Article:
Gary Venjohn Retires

LivAbility Magazine

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Gary Venjohn Retires

Photo by Loren Worthington
Bottom Left Photo courtesy of Gary Venjohn

Often times, we measure coaches by their win-loss record, by championships and gold medals won. For Coach Gary Venjohn, some of those things just came with the territory. Instead, he prefers to talk about developing the person beyond the game.

Venjohn looks at basketball as a tool to set up participants for a better life down the road. After all, Venjohn himself knows how much sports can bring about a sense of purpose and confidence.

At the age of 27, Venjohn was in a car accident, breaking his T-12 vertebrae that resulted in paralysis. Following a transfer to a hospital in Englewood, CO, Venjohn discovered all the opportunities he still had in sports. He fell in love with wheelchair basketball.

After moving to the Valley in 1987, Venjohn integrated himself into a group of wheelchair basketball players at ASU but he wanted more.


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“They all kind of laughed at me, they’d had two or three attempts to start teams prior to that and they could never get off the ground,” Venjohn said. “So I went to Banner Health and got them to be a sponsor, then we went to the Phoenix Suns and got them to be a sponsor. It just took off from there.”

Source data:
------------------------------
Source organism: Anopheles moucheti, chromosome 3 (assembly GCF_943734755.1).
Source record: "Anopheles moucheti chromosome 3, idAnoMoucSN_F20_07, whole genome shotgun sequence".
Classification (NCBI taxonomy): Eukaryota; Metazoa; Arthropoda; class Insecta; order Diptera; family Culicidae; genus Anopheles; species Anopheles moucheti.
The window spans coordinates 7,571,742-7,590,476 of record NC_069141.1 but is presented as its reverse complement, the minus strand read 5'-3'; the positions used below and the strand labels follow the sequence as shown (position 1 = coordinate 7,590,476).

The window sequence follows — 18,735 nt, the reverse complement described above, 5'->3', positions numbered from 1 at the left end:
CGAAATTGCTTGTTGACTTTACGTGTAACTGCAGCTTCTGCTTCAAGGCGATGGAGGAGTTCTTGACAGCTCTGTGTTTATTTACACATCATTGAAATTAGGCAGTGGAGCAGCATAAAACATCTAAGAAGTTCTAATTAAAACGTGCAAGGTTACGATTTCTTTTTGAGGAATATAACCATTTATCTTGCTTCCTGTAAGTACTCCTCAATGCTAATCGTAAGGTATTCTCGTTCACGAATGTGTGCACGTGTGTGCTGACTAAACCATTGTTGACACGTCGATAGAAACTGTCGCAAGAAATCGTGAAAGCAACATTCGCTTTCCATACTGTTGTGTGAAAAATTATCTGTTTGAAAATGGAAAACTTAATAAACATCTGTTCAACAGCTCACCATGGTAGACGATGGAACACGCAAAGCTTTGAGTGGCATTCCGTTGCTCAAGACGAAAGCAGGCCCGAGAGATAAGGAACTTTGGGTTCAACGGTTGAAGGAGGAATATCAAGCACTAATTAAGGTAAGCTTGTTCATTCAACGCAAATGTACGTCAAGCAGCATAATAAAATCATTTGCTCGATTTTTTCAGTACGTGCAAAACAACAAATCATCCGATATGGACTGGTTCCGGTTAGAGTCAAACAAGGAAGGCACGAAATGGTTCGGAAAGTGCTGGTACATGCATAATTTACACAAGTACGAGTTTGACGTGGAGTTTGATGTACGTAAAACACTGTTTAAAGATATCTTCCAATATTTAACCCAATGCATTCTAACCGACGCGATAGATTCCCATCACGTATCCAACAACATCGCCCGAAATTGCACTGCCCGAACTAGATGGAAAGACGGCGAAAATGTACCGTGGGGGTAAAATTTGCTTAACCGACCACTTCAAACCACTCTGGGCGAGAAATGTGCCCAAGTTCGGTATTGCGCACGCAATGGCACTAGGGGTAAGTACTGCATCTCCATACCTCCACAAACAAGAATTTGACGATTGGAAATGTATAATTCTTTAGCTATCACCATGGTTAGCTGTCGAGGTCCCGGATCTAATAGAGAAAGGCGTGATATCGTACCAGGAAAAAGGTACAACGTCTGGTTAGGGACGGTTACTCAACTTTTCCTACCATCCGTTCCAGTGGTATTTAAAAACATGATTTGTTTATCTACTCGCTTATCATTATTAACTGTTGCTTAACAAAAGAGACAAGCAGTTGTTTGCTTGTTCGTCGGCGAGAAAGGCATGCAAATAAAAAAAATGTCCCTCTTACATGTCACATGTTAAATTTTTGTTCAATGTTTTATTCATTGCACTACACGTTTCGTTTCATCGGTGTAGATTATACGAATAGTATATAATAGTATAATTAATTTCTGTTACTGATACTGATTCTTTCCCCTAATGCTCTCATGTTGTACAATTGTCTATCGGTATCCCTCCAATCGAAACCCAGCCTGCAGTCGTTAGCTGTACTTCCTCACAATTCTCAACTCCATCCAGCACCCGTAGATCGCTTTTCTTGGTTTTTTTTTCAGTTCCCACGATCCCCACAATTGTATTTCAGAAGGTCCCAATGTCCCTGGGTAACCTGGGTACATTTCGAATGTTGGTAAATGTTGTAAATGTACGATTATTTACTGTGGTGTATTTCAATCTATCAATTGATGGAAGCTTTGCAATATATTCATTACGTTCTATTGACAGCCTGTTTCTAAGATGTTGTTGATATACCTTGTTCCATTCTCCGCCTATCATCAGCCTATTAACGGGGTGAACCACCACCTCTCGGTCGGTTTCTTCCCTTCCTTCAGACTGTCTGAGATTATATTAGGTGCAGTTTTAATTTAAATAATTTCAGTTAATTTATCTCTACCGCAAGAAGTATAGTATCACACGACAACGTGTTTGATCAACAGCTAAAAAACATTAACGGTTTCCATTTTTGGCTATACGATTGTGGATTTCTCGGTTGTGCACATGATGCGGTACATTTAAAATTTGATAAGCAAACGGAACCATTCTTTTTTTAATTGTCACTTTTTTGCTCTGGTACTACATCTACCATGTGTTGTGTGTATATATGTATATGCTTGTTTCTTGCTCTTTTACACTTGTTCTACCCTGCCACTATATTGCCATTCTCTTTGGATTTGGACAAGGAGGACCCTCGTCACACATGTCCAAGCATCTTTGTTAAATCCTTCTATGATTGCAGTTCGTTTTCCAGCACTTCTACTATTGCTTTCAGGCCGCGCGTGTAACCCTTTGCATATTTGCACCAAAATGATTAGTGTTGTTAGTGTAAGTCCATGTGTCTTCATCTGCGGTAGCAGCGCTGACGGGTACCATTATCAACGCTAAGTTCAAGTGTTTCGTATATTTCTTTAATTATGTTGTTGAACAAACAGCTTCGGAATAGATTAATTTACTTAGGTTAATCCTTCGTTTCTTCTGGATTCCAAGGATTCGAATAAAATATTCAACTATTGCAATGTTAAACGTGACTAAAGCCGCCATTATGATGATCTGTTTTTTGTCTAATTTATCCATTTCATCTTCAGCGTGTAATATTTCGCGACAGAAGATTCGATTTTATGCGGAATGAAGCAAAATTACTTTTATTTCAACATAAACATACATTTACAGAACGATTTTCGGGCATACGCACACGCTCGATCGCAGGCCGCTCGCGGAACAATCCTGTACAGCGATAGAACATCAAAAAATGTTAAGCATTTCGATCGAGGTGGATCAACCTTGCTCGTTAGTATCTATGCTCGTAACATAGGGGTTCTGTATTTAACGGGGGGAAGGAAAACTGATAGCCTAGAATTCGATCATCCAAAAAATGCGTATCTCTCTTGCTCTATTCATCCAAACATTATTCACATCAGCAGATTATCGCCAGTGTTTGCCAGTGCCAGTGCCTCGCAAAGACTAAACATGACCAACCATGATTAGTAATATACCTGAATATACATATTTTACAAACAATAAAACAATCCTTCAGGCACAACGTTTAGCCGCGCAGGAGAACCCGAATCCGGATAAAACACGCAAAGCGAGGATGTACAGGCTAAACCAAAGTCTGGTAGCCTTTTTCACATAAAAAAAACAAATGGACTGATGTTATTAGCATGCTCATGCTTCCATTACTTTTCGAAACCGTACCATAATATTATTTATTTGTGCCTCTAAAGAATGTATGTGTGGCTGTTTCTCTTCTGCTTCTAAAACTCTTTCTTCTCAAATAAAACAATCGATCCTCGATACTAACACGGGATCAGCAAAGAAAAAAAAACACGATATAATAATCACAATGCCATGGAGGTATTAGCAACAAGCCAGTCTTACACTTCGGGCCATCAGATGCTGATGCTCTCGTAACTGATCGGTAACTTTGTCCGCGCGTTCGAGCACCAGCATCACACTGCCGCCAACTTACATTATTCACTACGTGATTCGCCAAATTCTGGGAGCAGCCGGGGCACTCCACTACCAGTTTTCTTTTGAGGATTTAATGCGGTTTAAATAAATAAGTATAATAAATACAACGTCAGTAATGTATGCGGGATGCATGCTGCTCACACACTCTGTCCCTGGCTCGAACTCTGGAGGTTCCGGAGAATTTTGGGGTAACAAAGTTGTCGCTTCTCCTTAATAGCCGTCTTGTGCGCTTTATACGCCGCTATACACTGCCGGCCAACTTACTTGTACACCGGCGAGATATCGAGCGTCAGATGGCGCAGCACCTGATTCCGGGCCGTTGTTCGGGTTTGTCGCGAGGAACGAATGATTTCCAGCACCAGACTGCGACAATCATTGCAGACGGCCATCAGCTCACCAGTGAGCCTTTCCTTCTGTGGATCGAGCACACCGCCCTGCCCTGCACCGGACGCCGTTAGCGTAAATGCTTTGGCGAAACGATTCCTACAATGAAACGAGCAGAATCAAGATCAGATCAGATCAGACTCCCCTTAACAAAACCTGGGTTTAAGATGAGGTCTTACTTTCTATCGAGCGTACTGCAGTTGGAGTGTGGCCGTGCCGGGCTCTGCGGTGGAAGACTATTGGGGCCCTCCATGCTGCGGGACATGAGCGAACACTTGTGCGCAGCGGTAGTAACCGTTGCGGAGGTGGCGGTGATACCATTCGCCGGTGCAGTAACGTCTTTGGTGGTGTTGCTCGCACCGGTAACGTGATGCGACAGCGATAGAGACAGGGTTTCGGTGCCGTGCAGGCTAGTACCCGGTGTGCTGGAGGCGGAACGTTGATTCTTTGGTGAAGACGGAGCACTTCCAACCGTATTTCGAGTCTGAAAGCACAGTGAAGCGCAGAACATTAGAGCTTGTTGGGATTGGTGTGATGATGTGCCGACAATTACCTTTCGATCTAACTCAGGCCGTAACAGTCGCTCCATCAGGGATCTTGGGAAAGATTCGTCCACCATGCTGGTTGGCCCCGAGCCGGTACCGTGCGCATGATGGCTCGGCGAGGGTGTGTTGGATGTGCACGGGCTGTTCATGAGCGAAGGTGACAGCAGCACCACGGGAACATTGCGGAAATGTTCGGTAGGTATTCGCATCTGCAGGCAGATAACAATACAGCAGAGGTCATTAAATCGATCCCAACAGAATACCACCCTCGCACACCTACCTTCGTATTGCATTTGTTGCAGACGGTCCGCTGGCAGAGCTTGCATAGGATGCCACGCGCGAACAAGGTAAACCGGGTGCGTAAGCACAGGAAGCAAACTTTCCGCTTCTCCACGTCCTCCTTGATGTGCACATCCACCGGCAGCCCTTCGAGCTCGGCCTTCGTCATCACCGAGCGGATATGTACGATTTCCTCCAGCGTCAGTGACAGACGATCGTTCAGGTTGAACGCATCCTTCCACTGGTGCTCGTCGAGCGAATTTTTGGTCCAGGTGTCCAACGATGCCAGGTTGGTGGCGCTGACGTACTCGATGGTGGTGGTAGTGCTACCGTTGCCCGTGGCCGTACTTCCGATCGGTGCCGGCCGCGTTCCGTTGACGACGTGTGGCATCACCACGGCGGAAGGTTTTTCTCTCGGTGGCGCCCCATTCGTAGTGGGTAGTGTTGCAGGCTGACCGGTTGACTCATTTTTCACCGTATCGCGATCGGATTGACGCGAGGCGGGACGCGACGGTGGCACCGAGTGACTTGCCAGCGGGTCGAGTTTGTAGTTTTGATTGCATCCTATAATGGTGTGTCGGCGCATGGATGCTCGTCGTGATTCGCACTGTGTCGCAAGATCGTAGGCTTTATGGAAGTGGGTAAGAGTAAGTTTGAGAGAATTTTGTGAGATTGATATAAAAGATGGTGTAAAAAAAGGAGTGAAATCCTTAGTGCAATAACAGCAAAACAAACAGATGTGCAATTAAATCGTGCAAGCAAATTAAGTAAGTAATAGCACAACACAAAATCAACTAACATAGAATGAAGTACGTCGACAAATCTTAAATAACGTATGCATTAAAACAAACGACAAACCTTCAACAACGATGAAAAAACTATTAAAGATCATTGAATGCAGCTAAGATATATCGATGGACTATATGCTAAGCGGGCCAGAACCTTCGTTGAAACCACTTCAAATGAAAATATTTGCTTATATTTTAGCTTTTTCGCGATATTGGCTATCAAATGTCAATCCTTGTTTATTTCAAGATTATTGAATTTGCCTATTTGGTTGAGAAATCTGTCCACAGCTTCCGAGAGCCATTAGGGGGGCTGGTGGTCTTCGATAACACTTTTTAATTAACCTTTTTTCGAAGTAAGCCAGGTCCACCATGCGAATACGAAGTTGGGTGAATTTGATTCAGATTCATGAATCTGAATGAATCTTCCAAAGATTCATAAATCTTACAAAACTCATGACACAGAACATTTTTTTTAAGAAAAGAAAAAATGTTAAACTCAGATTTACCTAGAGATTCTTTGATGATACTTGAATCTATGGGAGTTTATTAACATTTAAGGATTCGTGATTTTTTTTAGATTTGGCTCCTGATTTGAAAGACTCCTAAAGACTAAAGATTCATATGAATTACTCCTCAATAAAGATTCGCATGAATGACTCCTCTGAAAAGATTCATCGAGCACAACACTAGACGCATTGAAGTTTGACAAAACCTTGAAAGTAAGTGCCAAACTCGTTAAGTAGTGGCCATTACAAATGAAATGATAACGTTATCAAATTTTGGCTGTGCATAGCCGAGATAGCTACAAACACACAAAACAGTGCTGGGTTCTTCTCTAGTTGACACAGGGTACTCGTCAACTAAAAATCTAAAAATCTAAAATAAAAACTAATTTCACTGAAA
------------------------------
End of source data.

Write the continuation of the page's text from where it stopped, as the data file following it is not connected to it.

The Wheelchair Suns were born then. What started with only eight players has morphed into 75 athletes across three teams (women’s team and a junior team) in Venjohn’s 28 years.

“Gary is such a selfless man. He’s given everything he could to the people in the sport,” Two-time Paralympic gold medalist and

 

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“He’s done so much to progress the game of wheelchair basketball and so much beyond the game.”

former member of the Wheelchair Suns, Jennifer Ruddell said. “He’s done so much to progress the game of wheelchair basketball and so much beyond the game.”

In truth, there will probably never be enough of a ‘thank you’ to present to Venjohn, but on Saturday, December 11, some of his closest friends and those he gave so much of himself to surprised him with a plaque thanking him for his more than 30 years of service to the wheelchair basketball community in Arizona.

“There’s really nothing we can do to repay what Gary has done for everyone here,” Ability360 President and CEO, Phil Pangrazio said. “I have so much respect and admiration for everything that he’s done for the sport.”

For Venjohn, the wins aren’t important. For him, he’d much rather talk about the opportunity.


Kasey Kaler
Writer

Kasey Kaler is a graduate of Arizona State University’s Walter Cronkite School of Journalism and Mass Communications. Kasey has spent four years in public relations internships for various Arizona sports organizations while also remaining true to her passion for producing content, writing, and editing for a multitude of platforms. In 2015, Kasey began pursuing a Master of Arts in Sports Administration at Gonzaga University.